With co-writer Mike Stoller, the lyricist composed songs that helped define early rock'n'rollHe was rock'n'roll's first Shakespeare.
Jerry Leiber took everyday expressions and turned them into rock'n'roll poetry, just like his songwriting partner Mike Stoller spun melodies out of street music that would stand the test of time. Together, they both helped transform the blues into rock'n'roll.
The duo didn't just write songs together (and occasionally with other partners). They wrote rock'n'roll history: "Charlie Brown," "Hound Dog," "Jailhouse Rock," "Kansas City," "Love Potion No. 9," "Poison Ivy," "Yakety Yak," "Young Blood" and perhaps their most immortal song, "Stand by Me," to name but a few.
Leiber, who died Aug. 22 in Los Angeles at the age of 78 due to cardiopulmonary failure, had been writing with Stoller since 1950. Together they became one of the most celebrated songwriting duos in all of popular music.
But beyond their renowned ability to write songs, Leiber & Stoller also had a head for business in the early days of rock'n'roll, carving out a key role for themselves in the recording studio by establishing themselves as producers.
After not receiving any payment for composing "Hound Dog," an R&B hit in 1953 for Willie Mae "Big Mama" Thornton, they decided the following year to start their own label, Spark Records.
But shortly after forming Spark, Atlantic Records lured them to work for the label, after Leiber struck up an acquaintance with Atlantic executive/producer Nesuhi Ertegun, according to their 2009 book (with David Ritz), "Hound Dog: The Leiber and Stoller Autobiography."
"We would make records that Atlantic would release and promote," Leiber recalled in the book. "For that they'd pay us a royalty. We would co-publish the songs we wrote and, of course, Mike and I would get our writers' royalties . . . Our deal was fair. In fact, it was even historic; we became the first writer-producers to get a freelance arrangement with a label."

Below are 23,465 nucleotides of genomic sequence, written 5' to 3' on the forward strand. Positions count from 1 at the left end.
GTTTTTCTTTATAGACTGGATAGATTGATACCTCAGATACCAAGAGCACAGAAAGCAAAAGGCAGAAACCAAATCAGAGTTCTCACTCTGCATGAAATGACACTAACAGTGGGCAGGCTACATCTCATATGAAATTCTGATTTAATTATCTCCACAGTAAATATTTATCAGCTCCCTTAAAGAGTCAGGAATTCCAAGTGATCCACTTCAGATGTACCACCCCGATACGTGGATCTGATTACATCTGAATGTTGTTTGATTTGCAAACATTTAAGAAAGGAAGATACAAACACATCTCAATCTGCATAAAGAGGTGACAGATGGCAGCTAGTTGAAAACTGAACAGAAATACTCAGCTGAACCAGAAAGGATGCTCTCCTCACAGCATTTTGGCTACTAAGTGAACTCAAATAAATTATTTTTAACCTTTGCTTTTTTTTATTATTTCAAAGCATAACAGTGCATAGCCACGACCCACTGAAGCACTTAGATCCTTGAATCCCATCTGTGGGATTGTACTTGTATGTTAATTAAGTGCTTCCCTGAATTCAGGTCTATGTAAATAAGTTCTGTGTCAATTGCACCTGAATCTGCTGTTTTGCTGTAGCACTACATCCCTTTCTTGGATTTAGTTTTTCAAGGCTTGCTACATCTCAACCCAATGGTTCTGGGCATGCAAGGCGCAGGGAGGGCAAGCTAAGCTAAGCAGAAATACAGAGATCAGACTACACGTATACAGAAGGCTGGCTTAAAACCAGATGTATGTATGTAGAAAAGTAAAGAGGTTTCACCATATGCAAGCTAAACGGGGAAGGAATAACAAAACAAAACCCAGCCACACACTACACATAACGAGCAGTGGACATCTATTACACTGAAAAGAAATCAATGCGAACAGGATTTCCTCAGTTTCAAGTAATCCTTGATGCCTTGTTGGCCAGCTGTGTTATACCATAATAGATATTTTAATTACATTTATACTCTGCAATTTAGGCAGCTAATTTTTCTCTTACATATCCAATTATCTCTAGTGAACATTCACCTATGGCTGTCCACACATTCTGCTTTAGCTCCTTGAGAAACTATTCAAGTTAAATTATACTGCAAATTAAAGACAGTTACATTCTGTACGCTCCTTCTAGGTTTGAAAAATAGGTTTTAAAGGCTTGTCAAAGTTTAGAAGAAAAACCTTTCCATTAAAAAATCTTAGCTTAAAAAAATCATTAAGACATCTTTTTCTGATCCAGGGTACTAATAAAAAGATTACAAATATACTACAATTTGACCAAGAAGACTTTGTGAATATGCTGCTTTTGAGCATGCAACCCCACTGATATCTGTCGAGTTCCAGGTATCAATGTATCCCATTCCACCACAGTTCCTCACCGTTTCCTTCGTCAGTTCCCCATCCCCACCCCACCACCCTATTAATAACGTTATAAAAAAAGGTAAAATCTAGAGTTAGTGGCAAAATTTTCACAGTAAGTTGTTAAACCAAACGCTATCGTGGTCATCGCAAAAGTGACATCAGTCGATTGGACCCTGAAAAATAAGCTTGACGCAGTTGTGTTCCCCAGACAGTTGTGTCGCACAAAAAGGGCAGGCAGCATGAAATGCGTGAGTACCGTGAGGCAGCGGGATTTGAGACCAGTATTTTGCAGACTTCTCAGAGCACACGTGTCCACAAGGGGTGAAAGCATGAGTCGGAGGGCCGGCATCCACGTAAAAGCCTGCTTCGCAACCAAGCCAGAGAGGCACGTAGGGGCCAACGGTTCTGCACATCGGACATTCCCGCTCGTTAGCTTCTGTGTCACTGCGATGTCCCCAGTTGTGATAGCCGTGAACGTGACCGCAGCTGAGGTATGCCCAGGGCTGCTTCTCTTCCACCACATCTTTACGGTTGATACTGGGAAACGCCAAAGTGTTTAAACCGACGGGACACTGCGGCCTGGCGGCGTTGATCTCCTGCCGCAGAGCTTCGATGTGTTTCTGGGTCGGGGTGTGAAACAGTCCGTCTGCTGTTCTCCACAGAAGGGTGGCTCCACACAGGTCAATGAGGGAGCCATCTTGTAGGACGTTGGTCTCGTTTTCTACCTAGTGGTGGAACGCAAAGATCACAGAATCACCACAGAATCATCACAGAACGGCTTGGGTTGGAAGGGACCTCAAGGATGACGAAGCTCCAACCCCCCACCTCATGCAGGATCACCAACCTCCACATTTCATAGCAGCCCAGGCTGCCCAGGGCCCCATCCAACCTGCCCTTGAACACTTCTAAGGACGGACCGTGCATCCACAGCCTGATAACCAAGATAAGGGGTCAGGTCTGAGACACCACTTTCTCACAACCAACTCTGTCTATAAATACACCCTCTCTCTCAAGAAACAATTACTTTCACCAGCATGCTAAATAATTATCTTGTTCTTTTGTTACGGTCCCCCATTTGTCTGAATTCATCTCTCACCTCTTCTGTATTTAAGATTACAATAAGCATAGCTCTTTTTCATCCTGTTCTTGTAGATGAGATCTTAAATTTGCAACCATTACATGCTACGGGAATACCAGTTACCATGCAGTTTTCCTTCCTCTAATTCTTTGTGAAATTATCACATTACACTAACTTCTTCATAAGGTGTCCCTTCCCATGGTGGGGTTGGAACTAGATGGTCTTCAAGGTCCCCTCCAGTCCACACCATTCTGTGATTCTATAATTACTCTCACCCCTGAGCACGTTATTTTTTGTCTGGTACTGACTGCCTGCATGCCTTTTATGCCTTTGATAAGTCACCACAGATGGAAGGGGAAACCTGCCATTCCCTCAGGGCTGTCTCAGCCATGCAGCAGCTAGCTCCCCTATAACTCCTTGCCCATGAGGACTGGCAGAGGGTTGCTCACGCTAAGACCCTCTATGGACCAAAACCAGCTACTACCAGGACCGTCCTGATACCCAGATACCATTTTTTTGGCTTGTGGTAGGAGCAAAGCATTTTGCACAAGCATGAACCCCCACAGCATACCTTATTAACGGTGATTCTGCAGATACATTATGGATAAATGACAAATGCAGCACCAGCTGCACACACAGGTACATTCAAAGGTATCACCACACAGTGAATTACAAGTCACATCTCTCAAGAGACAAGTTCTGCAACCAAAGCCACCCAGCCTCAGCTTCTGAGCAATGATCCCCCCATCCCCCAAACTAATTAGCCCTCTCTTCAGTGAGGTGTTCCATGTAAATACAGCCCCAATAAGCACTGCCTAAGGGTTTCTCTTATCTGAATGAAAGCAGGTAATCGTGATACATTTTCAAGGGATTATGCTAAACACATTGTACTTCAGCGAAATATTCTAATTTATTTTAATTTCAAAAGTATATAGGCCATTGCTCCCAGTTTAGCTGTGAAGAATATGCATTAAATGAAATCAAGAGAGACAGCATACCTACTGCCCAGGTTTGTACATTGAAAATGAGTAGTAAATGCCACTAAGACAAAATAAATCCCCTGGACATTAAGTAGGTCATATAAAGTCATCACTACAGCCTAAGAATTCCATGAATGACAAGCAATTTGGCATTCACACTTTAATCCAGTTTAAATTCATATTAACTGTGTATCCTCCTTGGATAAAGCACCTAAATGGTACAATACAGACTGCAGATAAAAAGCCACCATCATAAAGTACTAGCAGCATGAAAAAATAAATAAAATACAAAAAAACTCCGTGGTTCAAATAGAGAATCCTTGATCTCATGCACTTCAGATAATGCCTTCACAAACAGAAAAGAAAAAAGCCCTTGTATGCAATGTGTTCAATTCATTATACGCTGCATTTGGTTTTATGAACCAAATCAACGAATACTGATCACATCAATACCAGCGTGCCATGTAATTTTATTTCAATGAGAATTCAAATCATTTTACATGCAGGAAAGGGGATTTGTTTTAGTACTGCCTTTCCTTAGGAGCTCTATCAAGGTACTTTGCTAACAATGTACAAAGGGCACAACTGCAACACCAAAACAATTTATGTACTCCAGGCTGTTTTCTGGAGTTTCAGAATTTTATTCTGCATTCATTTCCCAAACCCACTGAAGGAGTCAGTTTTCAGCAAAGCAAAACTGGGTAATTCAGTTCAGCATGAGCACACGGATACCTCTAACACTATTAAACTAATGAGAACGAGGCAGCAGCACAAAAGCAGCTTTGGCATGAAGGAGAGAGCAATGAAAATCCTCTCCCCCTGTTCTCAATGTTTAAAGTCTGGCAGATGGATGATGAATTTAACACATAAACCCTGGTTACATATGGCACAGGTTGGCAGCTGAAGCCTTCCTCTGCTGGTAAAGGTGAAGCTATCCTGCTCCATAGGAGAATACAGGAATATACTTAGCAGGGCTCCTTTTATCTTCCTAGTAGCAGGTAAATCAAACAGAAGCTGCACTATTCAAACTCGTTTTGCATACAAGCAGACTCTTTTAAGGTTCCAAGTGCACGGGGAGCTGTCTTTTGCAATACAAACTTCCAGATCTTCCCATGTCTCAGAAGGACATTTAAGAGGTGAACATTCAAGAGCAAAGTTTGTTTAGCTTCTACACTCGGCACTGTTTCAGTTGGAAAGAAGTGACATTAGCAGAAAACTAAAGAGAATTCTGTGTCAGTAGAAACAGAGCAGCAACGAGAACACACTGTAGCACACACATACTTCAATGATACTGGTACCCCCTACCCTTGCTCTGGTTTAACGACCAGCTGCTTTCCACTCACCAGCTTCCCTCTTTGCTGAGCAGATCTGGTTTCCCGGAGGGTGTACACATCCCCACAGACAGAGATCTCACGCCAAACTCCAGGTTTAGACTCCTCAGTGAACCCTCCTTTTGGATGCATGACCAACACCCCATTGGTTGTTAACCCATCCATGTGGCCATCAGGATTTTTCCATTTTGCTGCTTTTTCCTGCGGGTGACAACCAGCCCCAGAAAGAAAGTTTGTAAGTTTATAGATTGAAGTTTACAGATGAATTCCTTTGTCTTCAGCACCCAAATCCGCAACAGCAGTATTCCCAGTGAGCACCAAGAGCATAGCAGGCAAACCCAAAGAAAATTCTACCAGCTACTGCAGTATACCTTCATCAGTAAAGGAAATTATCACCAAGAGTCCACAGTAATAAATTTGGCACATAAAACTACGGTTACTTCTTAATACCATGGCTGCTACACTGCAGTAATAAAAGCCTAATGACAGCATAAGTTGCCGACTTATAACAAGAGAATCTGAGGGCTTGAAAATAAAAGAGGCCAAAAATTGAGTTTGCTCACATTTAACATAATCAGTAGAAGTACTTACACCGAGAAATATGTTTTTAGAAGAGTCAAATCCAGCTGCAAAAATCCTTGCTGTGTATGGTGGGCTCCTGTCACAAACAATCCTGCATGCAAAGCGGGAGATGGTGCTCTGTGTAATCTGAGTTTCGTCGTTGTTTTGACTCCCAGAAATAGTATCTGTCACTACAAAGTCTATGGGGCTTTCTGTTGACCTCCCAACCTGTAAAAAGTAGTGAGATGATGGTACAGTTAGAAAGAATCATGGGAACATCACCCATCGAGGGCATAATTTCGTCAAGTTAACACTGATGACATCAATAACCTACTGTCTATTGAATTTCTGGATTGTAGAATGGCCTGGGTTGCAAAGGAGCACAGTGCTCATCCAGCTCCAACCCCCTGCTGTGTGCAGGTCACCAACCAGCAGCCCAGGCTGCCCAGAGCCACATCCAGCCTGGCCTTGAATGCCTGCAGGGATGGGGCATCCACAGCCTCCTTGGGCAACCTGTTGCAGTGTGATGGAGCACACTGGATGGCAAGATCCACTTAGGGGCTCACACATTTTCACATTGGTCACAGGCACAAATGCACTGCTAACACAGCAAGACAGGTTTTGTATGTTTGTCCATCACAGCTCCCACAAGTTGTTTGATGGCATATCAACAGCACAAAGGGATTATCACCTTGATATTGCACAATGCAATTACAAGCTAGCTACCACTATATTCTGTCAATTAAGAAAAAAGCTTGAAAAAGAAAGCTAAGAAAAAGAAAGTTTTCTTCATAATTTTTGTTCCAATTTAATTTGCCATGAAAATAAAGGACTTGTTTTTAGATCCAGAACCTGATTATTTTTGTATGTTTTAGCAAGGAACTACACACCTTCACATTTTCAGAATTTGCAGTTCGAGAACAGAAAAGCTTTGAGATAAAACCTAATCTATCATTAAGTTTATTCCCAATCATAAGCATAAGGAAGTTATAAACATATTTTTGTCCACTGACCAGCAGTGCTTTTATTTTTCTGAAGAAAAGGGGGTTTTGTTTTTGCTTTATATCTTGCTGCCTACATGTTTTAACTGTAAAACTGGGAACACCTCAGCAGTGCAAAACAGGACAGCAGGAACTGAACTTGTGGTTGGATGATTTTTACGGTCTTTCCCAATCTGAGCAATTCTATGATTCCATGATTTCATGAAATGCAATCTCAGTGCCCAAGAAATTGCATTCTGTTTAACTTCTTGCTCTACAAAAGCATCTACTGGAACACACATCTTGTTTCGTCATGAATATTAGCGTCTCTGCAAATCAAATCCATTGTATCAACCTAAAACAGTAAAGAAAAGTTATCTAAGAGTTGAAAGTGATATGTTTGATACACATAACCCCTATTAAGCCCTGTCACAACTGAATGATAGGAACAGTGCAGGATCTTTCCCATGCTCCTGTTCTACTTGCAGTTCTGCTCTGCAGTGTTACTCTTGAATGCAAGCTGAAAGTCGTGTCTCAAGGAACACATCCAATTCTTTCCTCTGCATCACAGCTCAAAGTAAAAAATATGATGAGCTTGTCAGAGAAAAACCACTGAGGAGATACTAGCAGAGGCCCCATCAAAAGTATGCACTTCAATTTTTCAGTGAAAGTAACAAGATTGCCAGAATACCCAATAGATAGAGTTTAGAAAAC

While their earliest songs were sung by blues artists like Thornton, Jimmy Witherspoon, Charles Brown and Little Willie Littlefield, soon the Coasters, Drifters, Ben E. King and even Elvis Presley were recording their tunes.
Stoller related to Billboard in 2007 that he and his wife had gone to Europe for three months in 1956. They came back by boat and were met at the New York docks by Jerry Wexler, who told them that "we had a big hit with 'Hound Dog.' And I said, 'You're kidding. Big Mama Thornton?' He said, 'No, some white kid named Elvis.'"
Following his hit version of "Hound Dog," Presley recorded two dozen Leiber & Stoller songs, most written specifically for him, including "Jailhouse Rock," "Loving You," "Love Me," "Don't" and "(You're So Square) Baby I Don't Care."
While initially based on the West Coast, Leiber & Stoller helped establish New York's Brill Building sound, locating their offices there in the early '60s. Leiber & Stoller continued to write hit songs into the '60s, right up through Peggy Lee's existential 1969 hit, "Is That All There Is."
Leiber described the duo's production technique to Billboard in 2007: "We go into a rehearsal hall for about 10 days and put the songs and the musicians through an obstacle course," he said. "We do the arrangements and the rhythm pattern, and then we record them."
In the '80s, industry accolades started rolling in. The duo was elected to the Songwriters Hall of Fame in 1985, the Record Producers Hall of Fame in 1986 and the Rock and Roll Hall of Fame in 1987.
Even with their hitmaking years behind them, Leiber & Stoller's creative legacy continued to prove its timeless appeal. In 1995, "Smokey Joe's Cafe," which featured 39 of their classic songs, opened at the Virginia Theatre (now the August Wilson Theatre) in New York and became the longest-running musical revue in Broadway history, closing in January 2000 after 2,036 performances.
And through the years, successive generations have become familiar with the duo's classic songs through their frequent synch usage in TV, movies and advertising. Latin pop artist Prince Royce, one of the genre's breakout artists of the past year, first made his mark with his 2010 bilingual cover of "Stand by Me," a top 10 hit on Billboard's Hot Latin Songs chart.
In 2007, Sony/ATV Music Publishing purchased the Leiber & Stoller catalog for a reported $40 million-$45 million, leaving the two with their writer's share of the compositions.
"The songs they wrote are as relevant today as they were when first penned," Sony/ATV chairman/CEO Martin Bandier says. "Jerry was a master at the art of lyrics; he was humorous, insightful and fun . . . There was great partnership between he and Mike, and their music will be enjoyed by generations to come."
Leiber is survived by sons Jed, Oliver and Jake, and granddaughters Chloe and Daphne.••••